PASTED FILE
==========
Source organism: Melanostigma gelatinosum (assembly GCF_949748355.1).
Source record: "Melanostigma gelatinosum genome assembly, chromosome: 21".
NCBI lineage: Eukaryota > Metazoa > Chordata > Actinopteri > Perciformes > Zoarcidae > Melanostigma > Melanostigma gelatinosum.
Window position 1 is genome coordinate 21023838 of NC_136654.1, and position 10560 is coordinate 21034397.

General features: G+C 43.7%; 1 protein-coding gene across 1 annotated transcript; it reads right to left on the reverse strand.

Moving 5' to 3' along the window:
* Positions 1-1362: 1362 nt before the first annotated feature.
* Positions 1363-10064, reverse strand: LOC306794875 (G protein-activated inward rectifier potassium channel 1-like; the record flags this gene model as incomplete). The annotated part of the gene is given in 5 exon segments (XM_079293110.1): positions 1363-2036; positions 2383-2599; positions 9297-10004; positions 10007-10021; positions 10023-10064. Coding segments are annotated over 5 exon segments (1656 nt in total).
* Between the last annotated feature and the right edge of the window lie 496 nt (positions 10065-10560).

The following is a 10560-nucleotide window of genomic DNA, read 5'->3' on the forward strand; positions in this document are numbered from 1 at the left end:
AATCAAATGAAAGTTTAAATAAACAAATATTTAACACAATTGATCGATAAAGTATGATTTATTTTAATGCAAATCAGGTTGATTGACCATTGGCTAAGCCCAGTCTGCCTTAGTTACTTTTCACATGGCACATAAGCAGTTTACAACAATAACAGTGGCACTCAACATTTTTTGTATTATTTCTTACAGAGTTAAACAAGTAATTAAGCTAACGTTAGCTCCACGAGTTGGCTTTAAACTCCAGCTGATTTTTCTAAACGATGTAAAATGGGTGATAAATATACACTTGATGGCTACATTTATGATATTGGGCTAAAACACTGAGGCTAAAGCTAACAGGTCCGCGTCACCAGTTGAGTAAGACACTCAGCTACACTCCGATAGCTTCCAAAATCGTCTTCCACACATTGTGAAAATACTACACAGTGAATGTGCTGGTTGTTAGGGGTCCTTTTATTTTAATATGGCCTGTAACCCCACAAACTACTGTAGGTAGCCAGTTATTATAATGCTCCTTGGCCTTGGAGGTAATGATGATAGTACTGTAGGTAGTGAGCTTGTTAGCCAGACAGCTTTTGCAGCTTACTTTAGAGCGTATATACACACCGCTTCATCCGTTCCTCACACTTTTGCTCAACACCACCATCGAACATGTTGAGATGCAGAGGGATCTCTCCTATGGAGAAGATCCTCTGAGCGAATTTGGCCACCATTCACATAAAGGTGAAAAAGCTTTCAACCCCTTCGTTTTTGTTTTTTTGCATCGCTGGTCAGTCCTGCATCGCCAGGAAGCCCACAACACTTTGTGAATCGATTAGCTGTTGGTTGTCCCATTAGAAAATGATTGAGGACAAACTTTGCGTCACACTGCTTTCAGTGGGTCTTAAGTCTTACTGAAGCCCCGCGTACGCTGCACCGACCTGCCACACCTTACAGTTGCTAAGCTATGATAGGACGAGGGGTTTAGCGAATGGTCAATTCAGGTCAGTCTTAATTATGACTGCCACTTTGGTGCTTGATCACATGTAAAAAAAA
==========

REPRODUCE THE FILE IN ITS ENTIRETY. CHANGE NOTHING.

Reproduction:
Source organism: Melanostigma gelatinosum (assembly GCF_949748355.1).
Source record: "Melanostigma gelatinosum genome assembly, chromosome: 21".
NCBI lineage: Eukaryota > Metazoa > Chordata > Actinopteri > Perciformes > Zoarcidae > Melanostigma > Melanostigma gelatinosum.
Window position 1 is genome coordinate 21023838 of NC_136654.1, and position 10560 is coordinate 21034397.

General features: G+C 43.7%; 1 protein-coding gene across 1 annotated transcript; it reads right to left on the reverse strand.

Moving 5' to 3' along the window:
* Positions 1-1362: 1362 nt before the first annotated feature.
* Positions 1363-10064, reverse strand: LOC306794875 (G protein-activated inward rectifier potassium channel 1-like; the record flags this gene model as incomplete). The annotated part of the gene is given in 5 exon segments (XM_079293110.1): positions 1363-2036; positions 2383-2599; positions 9297-10004; positions 10007-10021; positions 10023-10064. Coding segments are annotated over 5 exon segments (1656 nt in total).
* Between the last annotated feature and the right edge of the window lie 496 nt (positions 10065-10560).

The following is a 10560-nucleotide window of genomic DNA, read 5'->3' on the forward strand; positions in this document are numbered from 1 at the left end:
AATCAAATGAAAGTTTAAATAAACAAATATTTAACACAATTGATCGATAAAGTATGATTTATTTTAATGCAAATCAGGTTGATTGACCATTGGCTAAGCCCAGTCTGCCTTAGTTACTTTTCACATGGCACATAAGCAGTTTACAACAATAACAGTGGCACTCAACATTTTTTGTATTATTTCTTACAGAGTTAAACAAGTAATTAAGCTAACGTTAGCTCCACGAGTTGGCTTTAAACTCCAGCTGATTTTTCTAAACGATGTAAAATGGGTGATAAATATACACTTGATGGCTACATTTATGATATTGGGCTAAAACACTGAGGCTAAAGCTAACAGGTCCGCGTCACCAGTTGAGTAAGACACTCAGCTACACTCCGATAGCTTCCAAAATCGTCTTCCACACATTGTGAAAATACTACACAGTGAATGTGCTGGTTGTTAGGGGTCCTTTTATTTTAATATGGCCTGTAACCCCACAAACTACTGTAGGTAGCCAGTTATTATAATGCTCCTTGGCCTTGGAGGTAATGATGATAGTACTGTAGGTAGTGAGCTTGTTAGCCAGACAGCTTTTGCAGCTTACTTTAGAGCGTATATACACACCGCTTCATCCGTTCCTCACACTTTTGCTCAACACCACCATCGAACATGTTGAGATGCAGAGGGATCTCTCCTATGGAGAAGATCCTCTGAGCGAATTTGGCCACCATTCACATAAAGGTGAAAAAGCTTTCAACCCCTTCGTTTTTGTTTTTTTGCATCGCTGGTCAGTCCTGCATCGCCAGGAAGCCCACAACACTTTGTGAATCGATTAGCTGTTGGTTGTCCCATTAGAAAATGATTGAGGACAAACTTTGCGTCACACTGCTTTCAGTGGGTCTTAAGTCTTACTGAAGCCCCGCGTACGCTGCACCGACCTGCCACACCTTACAGTTGCTAAGCTATGATAGGACGAGGGGTTTAGCGAATGGTCAATTCAGGTCAGTCTTAATTATGACTGCCACTTTGGTGCTTGATCACATGTAAAAAAAA